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State of the Union
Then Vice President Joe Biden, left, and Senate Majority Leader Mitch McConnell make their way to the House floor for President Obama's State of the Union address on Jan. 12, 2016.Tom Williams / CQ-Roll Call via Getty Images file

On Biden's first full day, Republicans embrace Party of No posture

On Biden's first full day as president, Republicans said no to everything. If this sounds familiar, it's because the GOP ran the same play 12 years ago.


As President Joe Biden got to work on his first full day in the White House, there was a common thread tying together each of the day's major political headlines. It was far from subtle.

Are Republicans prepared to consider the White House's new economic relief package? No.

Senate Republicans vowed Thursday that President Joe Biden's coronavirus relief bill will not get 60 votes, daring the White House to either compromise with the GOP or use partisan procedural tactics to evade their filibuster.

Are Republicans prepared to consider the White House's new immigration reform proposal? No.

President Joe Biden's sweeping immigration plan ran into quick resistance from key Senate Republicans, including some who championed a similar effort eight years ago.

Are Republicans prepared to consider accountability for Donald Trump following his role in inciting a deadly insurrectionist attack on the Capitol? No.

Senate Republicans are coalescing around a long-shot bid to dismiss the impeachment trial of former President Donald Trump before it even begins, relying on a disputed legal argument that says putting an ex-president on trial is unconstitutional.

Are Republicans prepared to accept the new president's authority to pursue priorities through executive actions? No.

Joe Biden has been president for a little more than 24 hours, and Republicans are alleging that he has already poisoned the well when it comes to getting Congress to act on his agenda. Biden signed 17 executive actions after being sworn in Wednesday, and conservatives say this amounts to an end-run on Congress actually legislating.

Are Republicans prepared to allow the Senate to organize under the new Democratic majority? No.

Republican Leader Mitch McConnell, now in the minority, is insisting language assuring the protection of minority rights -- through the requirement that 60 votes are needed to overcome filibusters of bills -- be added to a must-pass organizing resolution.

The circumstances are frustrating for those eager to see effective governing, but they shouldn't surprise anyone. GOP leaders wrote a playbook the last time Democrats controlled the White House and both houses of Congress, and they're obviously running the same plays again.

As we recently discussed, observers need only look at Mitch McConnell's actions in early 2009 to get a sense of how the Kentucky Republican approaches his governing responsibilities when Democrats control the levers of federal power.

As I noted in my book, after President Barack Obama was inaugurated in 2009, Republicans were under some pressure to be responsible and constructive, with many pleading with GOP officials to resist the urge to slap away the Democratic president's outstretched hand. McConnell executed a different kind of plan, refusing to even consider bipartisan governing, even when Obama agreed with his opponents.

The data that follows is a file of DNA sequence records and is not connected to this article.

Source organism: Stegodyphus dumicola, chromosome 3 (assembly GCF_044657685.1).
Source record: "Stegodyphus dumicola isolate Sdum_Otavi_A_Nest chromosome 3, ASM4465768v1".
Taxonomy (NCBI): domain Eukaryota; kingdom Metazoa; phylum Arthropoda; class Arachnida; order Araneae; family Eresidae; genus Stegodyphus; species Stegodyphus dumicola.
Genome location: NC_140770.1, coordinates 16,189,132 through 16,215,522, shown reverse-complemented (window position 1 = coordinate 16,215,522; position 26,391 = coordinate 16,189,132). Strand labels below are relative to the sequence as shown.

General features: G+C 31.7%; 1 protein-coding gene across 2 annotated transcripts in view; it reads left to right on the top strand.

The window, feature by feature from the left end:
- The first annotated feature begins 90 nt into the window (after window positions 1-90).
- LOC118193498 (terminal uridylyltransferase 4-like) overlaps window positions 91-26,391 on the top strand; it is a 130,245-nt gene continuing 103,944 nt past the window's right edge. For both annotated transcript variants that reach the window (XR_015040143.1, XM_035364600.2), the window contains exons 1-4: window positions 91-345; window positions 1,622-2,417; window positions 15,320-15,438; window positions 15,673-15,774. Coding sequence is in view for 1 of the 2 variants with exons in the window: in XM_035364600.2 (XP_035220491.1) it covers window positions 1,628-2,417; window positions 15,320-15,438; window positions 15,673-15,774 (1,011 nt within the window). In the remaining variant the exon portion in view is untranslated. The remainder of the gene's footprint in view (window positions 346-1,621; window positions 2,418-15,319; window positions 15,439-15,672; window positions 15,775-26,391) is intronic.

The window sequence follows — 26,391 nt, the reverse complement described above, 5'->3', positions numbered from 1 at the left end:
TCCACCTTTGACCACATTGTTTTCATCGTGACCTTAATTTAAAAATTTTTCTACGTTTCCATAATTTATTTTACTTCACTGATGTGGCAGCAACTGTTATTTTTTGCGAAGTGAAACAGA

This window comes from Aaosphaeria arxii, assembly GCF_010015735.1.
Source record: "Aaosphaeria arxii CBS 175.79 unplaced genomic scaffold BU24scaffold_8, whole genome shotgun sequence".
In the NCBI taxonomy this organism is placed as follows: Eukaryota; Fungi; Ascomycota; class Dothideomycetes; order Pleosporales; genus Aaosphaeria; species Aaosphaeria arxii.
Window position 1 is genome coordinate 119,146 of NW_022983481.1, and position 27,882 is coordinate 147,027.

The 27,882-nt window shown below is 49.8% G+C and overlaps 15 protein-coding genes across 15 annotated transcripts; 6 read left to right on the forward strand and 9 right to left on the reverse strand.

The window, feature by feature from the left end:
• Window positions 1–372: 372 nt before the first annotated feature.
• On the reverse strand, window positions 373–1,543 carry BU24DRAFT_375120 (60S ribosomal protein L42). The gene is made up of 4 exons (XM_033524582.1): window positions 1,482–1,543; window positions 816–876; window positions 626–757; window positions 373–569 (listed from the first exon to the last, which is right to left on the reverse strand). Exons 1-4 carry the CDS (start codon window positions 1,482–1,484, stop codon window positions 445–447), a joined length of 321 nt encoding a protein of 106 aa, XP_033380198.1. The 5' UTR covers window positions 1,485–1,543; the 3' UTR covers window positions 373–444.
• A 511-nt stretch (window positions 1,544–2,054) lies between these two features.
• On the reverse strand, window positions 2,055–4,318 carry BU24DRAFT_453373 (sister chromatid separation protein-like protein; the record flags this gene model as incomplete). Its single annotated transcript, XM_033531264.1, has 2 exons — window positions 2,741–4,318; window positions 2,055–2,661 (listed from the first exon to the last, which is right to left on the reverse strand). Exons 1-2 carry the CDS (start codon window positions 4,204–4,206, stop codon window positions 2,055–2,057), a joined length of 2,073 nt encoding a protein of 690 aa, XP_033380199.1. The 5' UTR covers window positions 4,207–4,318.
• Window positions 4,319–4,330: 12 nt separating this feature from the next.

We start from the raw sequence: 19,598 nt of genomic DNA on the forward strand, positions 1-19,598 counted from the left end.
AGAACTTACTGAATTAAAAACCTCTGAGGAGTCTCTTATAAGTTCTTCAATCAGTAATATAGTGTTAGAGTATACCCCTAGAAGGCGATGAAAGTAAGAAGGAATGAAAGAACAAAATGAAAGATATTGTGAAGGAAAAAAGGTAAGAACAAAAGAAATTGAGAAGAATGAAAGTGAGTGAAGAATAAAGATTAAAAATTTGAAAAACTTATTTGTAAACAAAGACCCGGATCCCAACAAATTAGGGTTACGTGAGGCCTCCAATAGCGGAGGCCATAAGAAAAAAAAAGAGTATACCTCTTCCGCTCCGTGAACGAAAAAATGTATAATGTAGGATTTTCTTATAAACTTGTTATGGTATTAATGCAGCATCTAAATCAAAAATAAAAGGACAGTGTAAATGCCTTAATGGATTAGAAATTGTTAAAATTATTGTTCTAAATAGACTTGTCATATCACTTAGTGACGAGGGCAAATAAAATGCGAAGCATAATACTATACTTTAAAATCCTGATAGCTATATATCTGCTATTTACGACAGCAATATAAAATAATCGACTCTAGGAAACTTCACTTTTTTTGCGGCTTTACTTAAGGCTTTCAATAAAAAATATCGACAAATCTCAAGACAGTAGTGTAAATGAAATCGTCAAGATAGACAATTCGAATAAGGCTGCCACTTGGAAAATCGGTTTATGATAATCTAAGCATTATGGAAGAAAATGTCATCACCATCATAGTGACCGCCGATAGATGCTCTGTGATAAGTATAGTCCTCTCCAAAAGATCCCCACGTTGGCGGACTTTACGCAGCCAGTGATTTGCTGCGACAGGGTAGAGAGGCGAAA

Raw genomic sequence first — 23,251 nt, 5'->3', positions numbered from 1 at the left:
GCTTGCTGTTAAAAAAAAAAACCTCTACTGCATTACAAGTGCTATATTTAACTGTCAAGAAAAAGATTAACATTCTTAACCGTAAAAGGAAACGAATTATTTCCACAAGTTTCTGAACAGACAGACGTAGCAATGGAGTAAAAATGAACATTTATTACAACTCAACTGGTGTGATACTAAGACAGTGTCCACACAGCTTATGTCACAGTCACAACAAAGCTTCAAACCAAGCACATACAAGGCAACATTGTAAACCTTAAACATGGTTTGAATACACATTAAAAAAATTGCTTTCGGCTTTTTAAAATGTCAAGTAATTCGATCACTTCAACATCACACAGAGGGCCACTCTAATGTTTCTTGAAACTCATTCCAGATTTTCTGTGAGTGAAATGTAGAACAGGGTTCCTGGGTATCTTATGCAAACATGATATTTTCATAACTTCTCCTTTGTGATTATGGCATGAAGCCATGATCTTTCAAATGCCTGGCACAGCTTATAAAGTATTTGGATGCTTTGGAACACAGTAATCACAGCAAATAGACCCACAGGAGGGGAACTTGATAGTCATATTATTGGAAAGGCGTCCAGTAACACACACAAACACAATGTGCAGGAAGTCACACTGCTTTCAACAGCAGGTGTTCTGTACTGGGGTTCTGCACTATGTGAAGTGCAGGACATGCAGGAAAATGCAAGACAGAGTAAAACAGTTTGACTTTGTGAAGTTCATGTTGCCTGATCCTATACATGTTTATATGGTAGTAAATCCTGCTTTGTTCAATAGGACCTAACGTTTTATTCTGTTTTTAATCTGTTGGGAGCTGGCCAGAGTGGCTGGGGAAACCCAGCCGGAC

As the Kentuckian saw it, the public believes bipartisan bills are popular, so he rejected every element of the Democratic White House's agenda so voters would not see Obama succeeding. "We worked very hard to keep our fingerprints off of these proposals," McConnell told The Atlantic in 2011, referring to legislation backed by the White House.

McConnell was surprisingly candid on this point. "Public opinion can change, but it is affected by what elected officials do," the GOP leader told National Journal in March 2010. "Our reaction to what [Democrats] were doing had a lot to do with how the public felt about it. Republican unity in the House and Senate has been the major contributing factor to shifting American public opinion."

In other words, McConnell felt like he'd cracked a code: Republicans would make popular measures less popular by killing them. McConnell's plan was predicated on the idea that if he could just turn every debate into a partisan food fight, voters would be repulsed; Obama's outreach to Republicans would be perceived as a failure; progressive ideas would fail; and GOP candidates would be rewarded for their obstinance.

McConnell added soon after, in reference to his party's approach to policymaking, "The single most important thing we want to achieve is for President Obama to be a one-term president.... Our single biggest political goal is to give our nominee for president the maximum opportunity to be successful."

This is the senator's vision. It is not a secret. With Biden in the Oval Office, McConnell has a guiding principle: Failure is the goal. His priority is to position his party to retake the Senate majority after the 2022 midterms, and then elect a Republican president in 2024. Working constructively with a Democratic White House would do little to advance these objectives, which is precisely why he will choose a maximalist partisan course: because gridlock and dysfunction will give McConnell more of what he wants.

Yesterday was the first day in which the GOP reembraced its Party of No label. It won't be the last.